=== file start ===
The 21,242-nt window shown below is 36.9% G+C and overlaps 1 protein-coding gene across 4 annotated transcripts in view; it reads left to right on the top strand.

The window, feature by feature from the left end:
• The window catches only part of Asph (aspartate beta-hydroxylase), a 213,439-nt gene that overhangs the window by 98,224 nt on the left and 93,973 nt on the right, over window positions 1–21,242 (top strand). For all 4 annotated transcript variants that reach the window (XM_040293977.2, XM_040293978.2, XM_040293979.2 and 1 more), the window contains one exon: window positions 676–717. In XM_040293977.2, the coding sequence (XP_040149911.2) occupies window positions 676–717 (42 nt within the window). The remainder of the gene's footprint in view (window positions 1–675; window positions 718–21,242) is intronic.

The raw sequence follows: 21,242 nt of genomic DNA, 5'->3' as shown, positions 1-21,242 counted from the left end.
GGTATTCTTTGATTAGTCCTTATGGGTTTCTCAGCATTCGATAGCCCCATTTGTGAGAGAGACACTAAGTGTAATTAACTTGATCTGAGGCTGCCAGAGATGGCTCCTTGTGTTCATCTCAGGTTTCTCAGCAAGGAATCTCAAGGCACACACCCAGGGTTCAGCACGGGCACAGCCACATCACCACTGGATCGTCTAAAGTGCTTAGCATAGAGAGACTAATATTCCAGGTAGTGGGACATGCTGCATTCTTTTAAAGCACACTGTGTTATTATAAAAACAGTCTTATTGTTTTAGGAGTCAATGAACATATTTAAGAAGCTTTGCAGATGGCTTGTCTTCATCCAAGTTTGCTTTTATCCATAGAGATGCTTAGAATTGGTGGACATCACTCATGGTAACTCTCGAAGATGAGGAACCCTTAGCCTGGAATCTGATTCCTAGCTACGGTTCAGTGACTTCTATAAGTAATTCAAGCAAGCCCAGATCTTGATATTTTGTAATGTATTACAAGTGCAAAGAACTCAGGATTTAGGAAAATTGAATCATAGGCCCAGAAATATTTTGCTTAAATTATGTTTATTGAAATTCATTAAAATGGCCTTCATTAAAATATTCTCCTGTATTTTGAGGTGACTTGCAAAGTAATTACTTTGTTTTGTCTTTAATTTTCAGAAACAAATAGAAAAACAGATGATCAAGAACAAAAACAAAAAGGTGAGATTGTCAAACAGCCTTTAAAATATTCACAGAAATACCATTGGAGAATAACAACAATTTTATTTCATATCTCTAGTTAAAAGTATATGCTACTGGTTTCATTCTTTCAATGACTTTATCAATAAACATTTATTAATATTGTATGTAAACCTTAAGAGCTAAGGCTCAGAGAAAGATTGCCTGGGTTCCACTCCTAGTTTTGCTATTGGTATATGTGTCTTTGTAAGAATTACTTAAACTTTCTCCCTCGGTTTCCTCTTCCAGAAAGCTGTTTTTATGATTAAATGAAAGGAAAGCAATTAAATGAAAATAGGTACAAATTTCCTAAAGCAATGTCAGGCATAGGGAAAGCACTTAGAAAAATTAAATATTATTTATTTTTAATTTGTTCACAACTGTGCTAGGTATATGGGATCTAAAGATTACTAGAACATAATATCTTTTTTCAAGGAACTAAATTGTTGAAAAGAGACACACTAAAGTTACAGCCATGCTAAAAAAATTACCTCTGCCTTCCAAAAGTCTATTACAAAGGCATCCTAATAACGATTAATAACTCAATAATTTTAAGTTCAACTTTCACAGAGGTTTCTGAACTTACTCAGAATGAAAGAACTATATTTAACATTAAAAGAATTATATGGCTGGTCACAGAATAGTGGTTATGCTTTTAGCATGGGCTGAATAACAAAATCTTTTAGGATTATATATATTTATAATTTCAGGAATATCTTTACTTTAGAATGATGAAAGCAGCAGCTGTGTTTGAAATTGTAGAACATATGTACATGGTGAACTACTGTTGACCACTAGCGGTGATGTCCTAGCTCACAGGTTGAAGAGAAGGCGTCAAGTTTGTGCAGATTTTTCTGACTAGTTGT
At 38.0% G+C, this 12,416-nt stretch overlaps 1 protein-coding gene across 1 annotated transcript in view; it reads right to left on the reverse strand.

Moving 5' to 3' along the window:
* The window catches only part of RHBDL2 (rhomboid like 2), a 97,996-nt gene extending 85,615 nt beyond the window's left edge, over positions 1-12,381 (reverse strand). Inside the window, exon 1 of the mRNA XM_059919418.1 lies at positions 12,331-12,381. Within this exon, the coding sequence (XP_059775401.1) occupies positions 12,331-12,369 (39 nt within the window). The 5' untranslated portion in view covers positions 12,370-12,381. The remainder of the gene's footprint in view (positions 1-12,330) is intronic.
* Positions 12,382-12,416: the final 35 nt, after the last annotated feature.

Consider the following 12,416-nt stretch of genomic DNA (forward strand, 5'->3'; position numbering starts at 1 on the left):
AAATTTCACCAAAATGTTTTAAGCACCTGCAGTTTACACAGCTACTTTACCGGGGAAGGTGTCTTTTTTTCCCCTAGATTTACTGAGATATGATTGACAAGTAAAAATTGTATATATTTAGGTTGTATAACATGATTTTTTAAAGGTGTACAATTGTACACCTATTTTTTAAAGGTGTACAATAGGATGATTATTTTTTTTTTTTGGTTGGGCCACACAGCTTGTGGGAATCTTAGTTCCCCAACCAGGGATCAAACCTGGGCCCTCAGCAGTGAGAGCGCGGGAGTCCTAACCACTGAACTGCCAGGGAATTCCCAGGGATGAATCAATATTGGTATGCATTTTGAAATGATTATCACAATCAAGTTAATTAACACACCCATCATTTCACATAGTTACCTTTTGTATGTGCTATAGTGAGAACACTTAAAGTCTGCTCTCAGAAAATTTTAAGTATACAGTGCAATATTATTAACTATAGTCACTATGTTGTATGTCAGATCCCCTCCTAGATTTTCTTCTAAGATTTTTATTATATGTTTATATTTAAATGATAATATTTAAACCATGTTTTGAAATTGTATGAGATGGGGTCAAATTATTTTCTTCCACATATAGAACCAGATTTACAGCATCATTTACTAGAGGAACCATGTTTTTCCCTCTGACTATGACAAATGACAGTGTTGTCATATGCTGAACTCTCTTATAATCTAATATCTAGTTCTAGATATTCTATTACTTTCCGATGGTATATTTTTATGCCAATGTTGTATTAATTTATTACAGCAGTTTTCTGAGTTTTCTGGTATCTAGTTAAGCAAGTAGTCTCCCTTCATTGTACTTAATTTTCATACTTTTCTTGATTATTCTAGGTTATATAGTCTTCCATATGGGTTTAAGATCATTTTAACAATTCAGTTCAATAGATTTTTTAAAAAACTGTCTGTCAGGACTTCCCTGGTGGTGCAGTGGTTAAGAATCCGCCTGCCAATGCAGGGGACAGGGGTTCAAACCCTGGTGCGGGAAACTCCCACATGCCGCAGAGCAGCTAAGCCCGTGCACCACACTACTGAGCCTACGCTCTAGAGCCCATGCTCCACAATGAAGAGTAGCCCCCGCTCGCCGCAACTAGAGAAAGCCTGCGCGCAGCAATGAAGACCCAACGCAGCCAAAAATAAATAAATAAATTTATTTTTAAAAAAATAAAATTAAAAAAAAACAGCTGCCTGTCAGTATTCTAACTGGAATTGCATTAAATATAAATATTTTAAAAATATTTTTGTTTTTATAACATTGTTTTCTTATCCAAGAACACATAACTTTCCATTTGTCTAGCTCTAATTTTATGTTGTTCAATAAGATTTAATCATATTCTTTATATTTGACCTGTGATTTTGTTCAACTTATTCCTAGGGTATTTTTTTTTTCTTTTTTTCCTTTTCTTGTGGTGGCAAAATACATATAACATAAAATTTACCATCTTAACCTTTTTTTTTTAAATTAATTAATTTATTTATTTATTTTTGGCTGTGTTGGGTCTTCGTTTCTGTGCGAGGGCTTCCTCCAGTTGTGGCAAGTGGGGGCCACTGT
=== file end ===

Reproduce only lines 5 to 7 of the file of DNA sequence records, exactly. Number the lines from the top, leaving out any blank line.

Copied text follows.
GGTATTCTTTGATTAGTCCTTATGGGTTTCTCAGCATTCGATAGCCCCATTTGTGAGAGAGACACTAAGTGTAATTAACTTGATCTGAGGCTGCCAGAGATGGCTCCTTGTGTTCATCTCAGGTTTCTCAGCAAGGAATCTCAAGGCACACACCCAGGGTTCAGCACGGGCACAGCCACATCACCACTGGATCGTCTAAAGTGCTTAGCATAGAGAGACTAATATTCCAGGTAGTGGGACATGCTGCATTCTTTTAAAGCACACTGTGTTATTATAAAAACAGTCTTATTGTTTTAGGAGTCAATGAACATATTTAAGAAGCTTTGCAGATGGCTTGTCTTCATCCAAGTTTGCTTTTATCCATAGAGATGCTTAGAATTGGTGGACATCACTCATGGTAACTCTCGAAGATGAGGAACCCTTAGCCTGGAATCTGATTCCTAGCTACGGTTCAGTGACTTCTATAAGTAATTCAAGCAAGCCCAGATCTTGATATTTTGTAATGTATTACAAGTGCAAAGAACTCAGGATTTAGGAAAATTGAATCATAGGCCCAGAAATATTTTGCTTAAATTATGTTTATTGAAATTCATTAAAATGGCCTTCATTAAAATATTCTCCTGTATTTTGAGGTGACTTGCAAAGTAATTACTTTGTTTTGTCTTTAATTTTCAGAAACAAATAGAAAAACAGATGATCAAGAACAAAAACAAAAAGGTGAGATTGTCAAACAGCCTTTAAAATATTCACAGAAATACCATTGGAGAATAACAACAATTTTATTTCATATCTCTAGTTAAAAGTATATGCTACTGGTTTCATTCTTTCAATGACTTTATCAATAAACATTTATTAATATTGTATGTAAACCTTAAGAGCTAAGGCTCAGAGAAAGATTGCCTGGGTTCCACTCCTAGTTTTGCTATTGGTATATGTGTCTTTGTAAGAATTACTTAAACTTTCTCCCTCGGTTTCCTCTTCCAGAAAGCTGTTTTTATGATTAAATGAAAGGAAAGCAATTAAATGAAAATAGGTACAAATTTCCTAAAGCAATGTCAGGCATAGGGAAAGCACTTAGAAAAATTAAATATTATTTATTTTTAATTTGTTCACAACTGTGCTAGGTATATGGGATCTAAAGATTACTAGAACATAATATCTTTTTTCAAGGAACTAAATTGTTGAAAAGAGACACACTAAAGTTACAGCCATGCTAAAAAAATTACCTCTGCCTTCCAAAAGTCTATTACAAAGGCATCCTAATAACGATTAATAACTCAATAATTTTAAGTTCAACTTTCACAGAGGTTTCTGAACTTACTCAGAATGAAAGAACTATATTTAACATTAAAAGAATTATATGGCTGGTCACAGAATAGTGGTTATGCTTTTAGCATGGGCTGAATAACAAAATCTTTTAGGATTATATATATTTATAATTTCAGGAATATCTTTACTTTAGAATGATGAAAGCAGCAGCTGTGTTTGAAATTGTAGAACATATGTACATGGTGAACTACTGTTGACCACTAGCGGTGATGTCCTAGCTCACAGGTTGAAGAGAAGGCGTCAAGTTTGTGCAGATTTTTCTGACTAGTTGT
At 38.0% G+C, this 12,416-nt stretch overlaps 1 protein-coding gene across 1 annotated transcript in view; it reads right to left on the reverse strand.

Moving 5' to 3' along the window: